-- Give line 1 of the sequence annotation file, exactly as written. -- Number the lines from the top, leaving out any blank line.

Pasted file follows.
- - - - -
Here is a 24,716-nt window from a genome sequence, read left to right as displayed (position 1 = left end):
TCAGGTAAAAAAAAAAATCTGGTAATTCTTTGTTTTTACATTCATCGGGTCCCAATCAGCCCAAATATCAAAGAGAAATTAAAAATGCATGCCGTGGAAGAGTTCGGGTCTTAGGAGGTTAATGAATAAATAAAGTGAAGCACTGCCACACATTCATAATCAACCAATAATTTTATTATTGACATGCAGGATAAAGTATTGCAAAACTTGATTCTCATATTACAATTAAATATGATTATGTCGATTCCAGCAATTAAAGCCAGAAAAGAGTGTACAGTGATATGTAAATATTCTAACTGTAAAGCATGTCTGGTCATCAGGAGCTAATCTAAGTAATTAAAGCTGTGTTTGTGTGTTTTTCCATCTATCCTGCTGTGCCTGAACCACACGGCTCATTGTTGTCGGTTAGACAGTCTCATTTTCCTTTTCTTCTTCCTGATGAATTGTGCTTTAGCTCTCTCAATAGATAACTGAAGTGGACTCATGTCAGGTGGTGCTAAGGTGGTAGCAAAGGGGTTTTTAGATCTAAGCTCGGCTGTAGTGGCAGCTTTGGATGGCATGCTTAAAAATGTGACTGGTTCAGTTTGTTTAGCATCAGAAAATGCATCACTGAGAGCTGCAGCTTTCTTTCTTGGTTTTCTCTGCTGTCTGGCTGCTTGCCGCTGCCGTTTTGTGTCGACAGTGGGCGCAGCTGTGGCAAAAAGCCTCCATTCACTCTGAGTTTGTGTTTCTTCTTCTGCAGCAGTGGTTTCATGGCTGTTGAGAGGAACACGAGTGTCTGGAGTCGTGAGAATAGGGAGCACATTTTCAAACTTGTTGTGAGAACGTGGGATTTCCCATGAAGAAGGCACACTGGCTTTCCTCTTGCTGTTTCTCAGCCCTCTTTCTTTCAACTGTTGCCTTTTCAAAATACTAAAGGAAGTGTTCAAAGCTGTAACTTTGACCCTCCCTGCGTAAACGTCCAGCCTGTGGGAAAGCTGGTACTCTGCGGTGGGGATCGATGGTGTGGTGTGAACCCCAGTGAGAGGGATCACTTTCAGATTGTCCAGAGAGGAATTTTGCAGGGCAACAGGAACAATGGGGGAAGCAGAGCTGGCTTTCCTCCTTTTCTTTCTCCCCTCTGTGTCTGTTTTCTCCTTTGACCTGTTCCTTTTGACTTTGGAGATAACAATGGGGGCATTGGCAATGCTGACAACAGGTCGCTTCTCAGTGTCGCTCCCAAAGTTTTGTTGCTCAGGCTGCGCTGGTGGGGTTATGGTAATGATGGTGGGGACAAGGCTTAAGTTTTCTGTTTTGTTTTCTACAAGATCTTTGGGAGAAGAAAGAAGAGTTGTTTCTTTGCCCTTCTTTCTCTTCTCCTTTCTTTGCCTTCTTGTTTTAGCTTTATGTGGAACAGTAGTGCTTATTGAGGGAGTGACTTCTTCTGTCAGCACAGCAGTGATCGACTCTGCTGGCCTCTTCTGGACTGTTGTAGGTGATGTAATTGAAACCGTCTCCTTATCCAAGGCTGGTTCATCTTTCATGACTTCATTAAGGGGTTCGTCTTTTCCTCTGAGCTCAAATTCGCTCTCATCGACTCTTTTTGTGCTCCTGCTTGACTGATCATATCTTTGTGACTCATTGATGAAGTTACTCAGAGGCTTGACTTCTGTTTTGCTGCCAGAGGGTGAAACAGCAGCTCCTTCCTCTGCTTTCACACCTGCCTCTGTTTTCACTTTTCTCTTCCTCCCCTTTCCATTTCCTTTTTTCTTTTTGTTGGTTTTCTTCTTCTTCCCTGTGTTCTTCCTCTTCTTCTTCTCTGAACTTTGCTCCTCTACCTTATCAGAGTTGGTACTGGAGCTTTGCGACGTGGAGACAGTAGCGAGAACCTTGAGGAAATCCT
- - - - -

Here is a 24,716-nt window from a genome sequence, read left to right as displayed (position 1 = left end):